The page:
Where do we come from? Well, it depends on who you ask. For example, an astrophysicist might say that the chemical components of our bodies were first forged in the nuclear fires of stars.
On the other hand, an evolutionary biologist might look at the similarities between our DNA and that of other primates' and conclude we evolved from apes. Lisa Randall, a theoretical physicist at Harvard University, has a different, and novel answer, which she describes in her latest book Dark Matter and the Dinosaurs.
Randall has written other popular science books including The New York Time's bestseller, Warped Passages: Unravelling the Mysteries of the Universe's Hidden Dimensions. Her studies at Harvard explore theoretical particle physics and cosmology.
In her latest book, she posits that the extinction of the dinosaurs - necessary for the emergence of humans - is linked to dark matter. Dark matter is the mysterious, invisible matter that astronomers estimate makes up 85 percent of all matter in our Universe.
One species' extinction is another's head start
Palaeontologists largely agree that about 66 million years ago a giant, 14.4-km-long (9-mile-long) celestial body - likely a comet - struck Earth. The impact wiped out 75 percent of species across the planet, including most of the dinosaurs.
Amongst the survivors were small primates. Over the next 66 million years these primates diversified, grew larger, learned to walk on two legs, and developed large brains, which they eventually used to invent pizza delivery.
So what caused that giant space rock to collide with our planet in the first place and give primates a chance to thrive? It could just be chance - or luck, depending on your perspective - but Randall would disagree with both of these ideas.
In her book, Randall describes a dark, pancake-shaped patty of densely packed dark matter within our galaxy that could be responsible for our emergence as a species.
Dark matter has never been directly detected. However, there is enough evidence for its immense gravitational influence on our Universe that the vast majority of the scientific community agrees that dark matter is a form of mysterious matter that we can neither see or touch, but that nevertheless must permeate the cosmos.
Generally, dark matter tends to be concentrated in large halos around galaxies like giant bubbles. But Randall thinks that there could also be a flatter, denser region of dark matter amidst the stars, planets, and gas clouds in our galaxy.
Beware the dark disc
If there is dark matter in Randall's hypothetical disc, then it stands to reason that the disc has a powerful gravitational influence on the objects around it - including our Solar System.
But our Solar System is not always near the disc, which is the crux of Randall's theory. As the Solar System revolves around the centre of the Milky Way - the same way Earth revolves around the Sun - it moves up and down, or oscillates, through the plane of our galaxy. And the rate of this oscillation is very intriguing.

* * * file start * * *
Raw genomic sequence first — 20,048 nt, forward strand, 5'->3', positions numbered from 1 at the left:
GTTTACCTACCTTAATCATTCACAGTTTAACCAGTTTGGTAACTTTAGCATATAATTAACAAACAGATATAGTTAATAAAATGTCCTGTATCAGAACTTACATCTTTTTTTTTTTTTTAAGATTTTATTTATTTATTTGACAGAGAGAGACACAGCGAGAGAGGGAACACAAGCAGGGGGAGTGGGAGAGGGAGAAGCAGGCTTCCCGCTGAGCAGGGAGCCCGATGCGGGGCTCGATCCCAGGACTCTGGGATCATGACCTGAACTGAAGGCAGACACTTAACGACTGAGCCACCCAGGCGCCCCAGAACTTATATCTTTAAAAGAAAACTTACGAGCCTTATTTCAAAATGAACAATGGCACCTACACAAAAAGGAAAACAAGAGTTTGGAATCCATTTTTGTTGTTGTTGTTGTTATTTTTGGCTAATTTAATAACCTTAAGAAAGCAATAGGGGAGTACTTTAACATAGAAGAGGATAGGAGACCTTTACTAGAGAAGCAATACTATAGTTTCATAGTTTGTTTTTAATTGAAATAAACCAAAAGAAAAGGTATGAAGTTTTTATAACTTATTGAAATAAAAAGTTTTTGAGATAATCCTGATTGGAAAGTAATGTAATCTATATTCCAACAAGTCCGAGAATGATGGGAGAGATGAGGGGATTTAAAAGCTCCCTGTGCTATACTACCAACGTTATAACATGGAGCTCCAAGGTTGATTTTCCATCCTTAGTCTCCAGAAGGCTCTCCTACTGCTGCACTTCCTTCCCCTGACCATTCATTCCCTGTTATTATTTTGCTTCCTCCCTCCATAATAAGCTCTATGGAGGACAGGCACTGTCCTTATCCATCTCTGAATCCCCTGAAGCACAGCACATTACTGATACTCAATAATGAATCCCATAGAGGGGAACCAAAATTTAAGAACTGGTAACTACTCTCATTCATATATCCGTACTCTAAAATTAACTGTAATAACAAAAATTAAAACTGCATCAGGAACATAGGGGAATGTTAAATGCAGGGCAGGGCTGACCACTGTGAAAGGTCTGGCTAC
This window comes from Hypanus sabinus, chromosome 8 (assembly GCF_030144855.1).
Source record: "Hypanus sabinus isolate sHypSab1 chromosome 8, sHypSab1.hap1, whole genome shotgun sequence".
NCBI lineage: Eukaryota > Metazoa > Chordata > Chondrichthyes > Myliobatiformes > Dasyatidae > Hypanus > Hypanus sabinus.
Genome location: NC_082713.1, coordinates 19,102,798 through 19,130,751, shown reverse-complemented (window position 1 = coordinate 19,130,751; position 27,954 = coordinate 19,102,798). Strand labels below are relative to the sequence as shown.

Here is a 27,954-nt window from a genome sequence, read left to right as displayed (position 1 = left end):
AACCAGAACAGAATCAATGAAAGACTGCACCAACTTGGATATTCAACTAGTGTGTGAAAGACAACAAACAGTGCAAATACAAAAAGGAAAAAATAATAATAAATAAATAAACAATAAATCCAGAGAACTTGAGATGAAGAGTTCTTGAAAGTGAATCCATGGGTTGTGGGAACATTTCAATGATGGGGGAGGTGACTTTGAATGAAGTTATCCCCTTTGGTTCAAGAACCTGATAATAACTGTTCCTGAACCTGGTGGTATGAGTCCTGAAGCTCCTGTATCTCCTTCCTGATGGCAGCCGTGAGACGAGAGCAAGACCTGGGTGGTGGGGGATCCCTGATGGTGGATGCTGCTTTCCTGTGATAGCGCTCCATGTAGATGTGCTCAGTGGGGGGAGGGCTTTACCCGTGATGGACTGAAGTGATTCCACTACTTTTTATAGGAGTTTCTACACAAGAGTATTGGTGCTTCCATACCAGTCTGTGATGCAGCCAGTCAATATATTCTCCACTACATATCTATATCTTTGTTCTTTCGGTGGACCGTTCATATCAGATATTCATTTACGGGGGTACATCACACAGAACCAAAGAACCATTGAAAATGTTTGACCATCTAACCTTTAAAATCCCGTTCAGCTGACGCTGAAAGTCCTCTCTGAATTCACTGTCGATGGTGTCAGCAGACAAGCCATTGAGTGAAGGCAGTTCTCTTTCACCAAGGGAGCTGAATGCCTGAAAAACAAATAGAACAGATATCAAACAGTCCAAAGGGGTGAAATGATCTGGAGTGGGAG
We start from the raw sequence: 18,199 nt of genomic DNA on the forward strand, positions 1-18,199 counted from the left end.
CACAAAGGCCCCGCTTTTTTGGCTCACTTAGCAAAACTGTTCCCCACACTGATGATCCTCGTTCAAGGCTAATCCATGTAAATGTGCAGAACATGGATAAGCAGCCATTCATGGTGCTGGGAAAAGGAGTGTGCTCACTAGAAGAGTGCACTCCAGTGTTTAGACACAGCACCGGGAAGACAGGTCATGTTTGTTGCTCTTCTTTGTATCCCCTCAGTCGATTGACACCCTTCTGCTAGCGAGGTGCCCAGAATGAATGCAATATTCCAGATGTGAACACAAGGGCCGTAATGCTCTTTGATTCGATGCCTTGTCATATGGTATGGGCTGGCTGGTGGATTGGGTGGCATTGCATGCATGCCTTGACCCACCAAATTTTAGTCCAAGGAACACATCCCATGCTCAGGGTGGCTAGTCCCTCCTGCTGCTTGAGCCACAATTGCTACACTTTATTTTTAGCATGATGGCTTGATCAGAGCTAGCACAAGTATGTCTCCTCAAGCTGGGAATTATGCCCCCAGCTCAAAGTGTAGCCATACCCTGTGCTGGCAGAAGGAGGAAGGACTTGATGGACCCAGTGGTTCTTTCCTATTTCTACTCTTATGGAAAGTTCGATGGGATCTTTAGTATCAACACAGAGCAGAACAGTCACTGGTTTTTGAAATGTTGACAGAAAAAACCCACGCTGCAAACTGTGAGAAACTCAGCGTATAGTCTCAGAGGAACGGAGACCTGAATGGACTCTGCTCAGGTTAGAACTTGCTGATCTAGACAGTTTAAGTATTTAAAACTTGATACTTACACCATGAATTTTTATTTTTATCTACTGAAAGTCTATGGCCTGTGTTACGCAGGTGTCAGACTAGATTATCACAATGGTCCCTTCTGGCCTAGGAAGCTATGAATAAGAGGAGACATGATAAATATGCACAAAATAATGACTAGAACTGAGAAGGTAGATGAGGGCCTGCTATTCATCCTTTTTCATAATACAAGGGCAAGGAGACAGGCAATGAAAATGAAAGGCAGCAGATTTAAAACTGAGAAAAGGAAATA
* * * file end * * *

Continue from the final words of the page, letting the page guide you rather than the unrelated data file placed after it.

Below is an illustration of our Solar System's oscillation where the orange dot in the lower left rectangle is our sun and the black line at the centre is the dark disc:
A team of astronomers made a rough estimate of this oscillation rate near the turn of this century, calculating that our Solar System passes through the plane of the Milky Way about once every 32 million years, which means if there's a dark disc, we pass through that at the same rate.
Interestingly, there's evidence to suggest that mass extinctions in Earth's past happened within this time frame, or about once every 25 to 35 million years.
It's this similarity between the rate of mass extinction rates and the rate of our Solar System's oscillation through the galaxy that made Randall and her Harvard colleague Matthew Reece first suggest the link in scientific paper published in the journal Physical Review Letters last year, and that Randall explores more in her book.
Randall hypothesises that when we're passing through the dark disc, the gravity from the dark matter within influences the outer region of our Solar System, called the Oort cloud. The Oort cloud, illustrated below just right of centre, sits about two light years from the Sun and is thought to contain billions of icy objects at least 19 km (12 miles) wide.
If something 19 km wide hit Earth today, it would mean the end of life as we know it. And Randall thinks that's exactly what happened to the dinosaurs 66 million years ago that opened the door for widespread primate evolution.
While it's impossible to wind back the clock, proving the existence of the dark disc would greatly advance Randall's theory. She's tried to do so by looking at the speed and direction of stars in our galaxy. If stars moved in ways that couldn't be explained by the amount of ordinary, visible matter around them, then it could suggest the presence of the dark disc.
But that's a very tall order. There are about 100 billion stars in the Milky Way, and hunting dark matter is notoriously tricky.
We have a dozen or so functioning detectors underground, on Earth's surface, and in space - and none of them has yet managed to sniff out a dark matter particle. If they do, it would be a significant step toward supporting Randall's hypothesis.
In her concluding remarks, Randall writes:
"In some global sense, we are all descendants of Chicxulub [the town where the dinosaur-killing meteor impacted]. It's a part of our history that we should want to understand. If true, the additional wrinkle presented in this book would mean that not only was dark matter responsible for irrevocably changing our world, but also that some of it played a crucial role in allowing our existence."
This article was originally published by Business Insider.
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